What you can expect from a car accident case depends on a number of factors, including how significant the damages are and what role you played in the accident. Let’s review how this process works in different situations, and always keep in mind that contacting an auto accident attorney to help you with your case is often in your best interests.
New Jersey: A “No Fault State”
There are only a dozen or so “no fault” states, and our beloved New Jersey is one of them. Being a “no fault” state means that, in most cases, it doesn’t matter who’s at fault for a car accident when it comes to filing your insurance claim. If you’re injured in a car accident, you file a claim against your own insurance company regardless of whether you or the other driver was responsible for the accident.
The only exception to this that may allow you to file a lawsuit against the negligent driver is if your injuries meet the monetary or “serious injury” threshold for the state. In these cases, you need to contact an auto accident attorney to help you make your case.
Car Accidents in “Fault States”
The majority of states in the US are “fault” states, however. These states mandate that the negligent party’s auto insurance company is responsible for compensating the injured party for their injuries and property damages. The concept of fault is based on the idea that all citizens owe one another a reasonable amount of duty and care.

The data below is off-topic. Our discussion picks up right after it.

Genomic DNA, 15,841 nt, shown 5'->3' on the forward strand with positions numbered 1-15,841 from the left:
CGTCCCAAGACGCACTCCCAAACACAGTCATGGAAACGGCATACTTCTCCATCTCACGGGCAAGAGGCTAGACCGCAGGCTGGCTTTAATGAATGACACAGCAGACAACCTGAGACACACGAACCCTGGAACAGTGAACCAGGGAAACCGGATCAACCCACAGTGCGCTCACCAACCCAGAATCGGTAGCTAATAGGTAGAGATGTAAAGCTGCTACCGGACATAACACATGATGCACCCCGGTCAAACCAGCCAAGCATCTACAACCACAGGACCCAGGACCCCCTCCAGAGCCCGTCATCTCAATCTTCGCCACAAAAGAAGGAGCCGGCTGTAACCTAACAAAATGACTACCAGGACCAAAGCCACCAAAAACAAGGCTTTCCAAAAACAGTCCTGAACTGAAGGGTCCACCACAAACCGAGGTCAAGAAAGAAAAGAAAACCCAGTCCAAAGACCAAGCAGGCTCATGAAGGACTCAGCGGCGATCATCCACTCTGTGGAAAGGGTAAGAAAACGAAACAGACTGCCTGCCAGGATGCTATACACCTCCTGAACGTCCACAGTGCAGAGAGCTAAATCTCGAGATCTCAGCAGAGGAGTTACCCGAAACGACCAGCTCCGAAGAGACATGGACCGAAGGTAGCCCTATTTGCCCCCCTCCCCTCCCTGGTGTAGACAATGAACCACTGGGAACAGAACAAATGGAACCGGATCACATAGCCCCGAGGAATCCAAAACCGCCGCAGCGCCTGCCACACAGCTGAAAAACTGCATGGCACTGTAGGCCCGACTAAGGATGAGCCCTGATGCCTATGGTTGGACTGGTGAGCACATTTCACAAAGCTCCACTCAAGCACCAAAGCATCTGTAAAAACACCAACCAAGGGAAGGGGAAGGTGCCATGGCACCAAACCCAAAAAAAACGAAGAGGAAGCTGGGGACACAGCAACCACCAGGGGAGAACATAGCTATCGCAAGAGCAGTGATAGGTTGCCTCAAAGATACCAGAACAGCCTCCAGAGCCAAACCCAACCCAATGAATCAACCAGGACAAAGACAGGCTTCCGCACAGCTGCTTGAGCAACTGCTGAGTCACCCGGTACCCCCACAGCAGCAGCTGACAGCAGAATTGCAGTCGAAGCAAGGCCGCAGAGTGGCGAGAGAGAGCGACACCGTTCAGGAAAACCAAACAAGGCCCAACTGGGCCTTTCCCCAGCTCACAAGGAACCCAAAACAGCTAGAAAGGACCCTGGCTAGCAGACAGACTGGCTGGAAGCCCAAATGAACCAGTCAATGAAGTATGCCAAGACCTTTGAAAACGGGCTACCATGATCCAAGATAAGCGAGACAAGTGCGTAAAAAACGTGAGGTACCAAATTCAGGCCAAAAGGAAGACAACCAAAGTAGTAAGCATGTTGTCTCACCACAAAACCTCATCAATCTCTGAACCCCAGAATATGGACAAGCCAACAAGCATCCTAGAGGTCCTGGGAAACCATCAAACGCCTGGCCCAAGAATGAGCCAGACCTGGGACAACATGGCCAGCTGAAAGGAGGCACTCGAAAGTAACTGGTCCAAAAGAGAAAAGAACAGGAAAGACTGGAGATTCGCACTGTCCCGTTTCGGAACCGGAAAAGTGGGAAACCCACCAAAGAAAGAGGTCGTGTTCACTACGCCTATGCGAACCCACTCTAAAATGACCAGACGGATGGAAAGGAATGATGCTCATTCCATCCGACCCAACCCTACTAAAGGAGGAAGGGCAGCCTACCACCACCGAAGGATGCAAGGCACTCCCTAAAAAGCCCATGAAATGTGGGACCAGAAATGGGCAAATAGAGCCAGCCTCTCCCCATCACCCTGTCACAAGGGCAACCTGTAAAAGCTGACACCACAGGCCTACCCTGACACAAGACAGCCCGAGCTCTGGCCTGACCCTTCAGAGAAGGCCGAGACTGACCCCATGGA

In order to file a claim against the negligent party’s insurer and receive compensation for your injuries, you need to prove that they had a duty to uphold, that they failed to uphold this duty and that this failure directly caused your injuries.
What if Multiple Parties are at Fault?
In some cases, the negligence of multiple parties caused the car accident. Different “fault” states have different standards for determining whether an injured person can still receive compensation for their injuries if their negligence contributed to the accident. In pure comparative fault states, the amount of damages a party can receive depends on their percentage of fault in the accident. If their total damages is $10,000 and they were 70% at fault for the accident, they can still receive $3,000 in compensation.
Modified comparative fault states still allow negligent parties to receive compensation as long as they were less than 50% to blame for the accident. So if a party’s damages is $10,000 and they are 40% responsible for the accident, they can still receive $6,000 in compensation. But if they are 70% responsible, they cannot collect any damages. Finally, contributory negligence states maintain that anyone who is in any way liable for the accident cannot receive any amount of compensation for their damages.
Contact an Auto Accident Attorney
Whether you live in a “fault” or a “no fault” state, understanding car accident claims and dealing with insurance companies adds more strain onto an already strenuous situation. Consult an auto accident attorney to help you through this difficult time. For those of you in New Jersey, contact one of our local Paterson, New Jersey experts at The Law Offices of Peter Davis to ensure you get the compensation you deserve.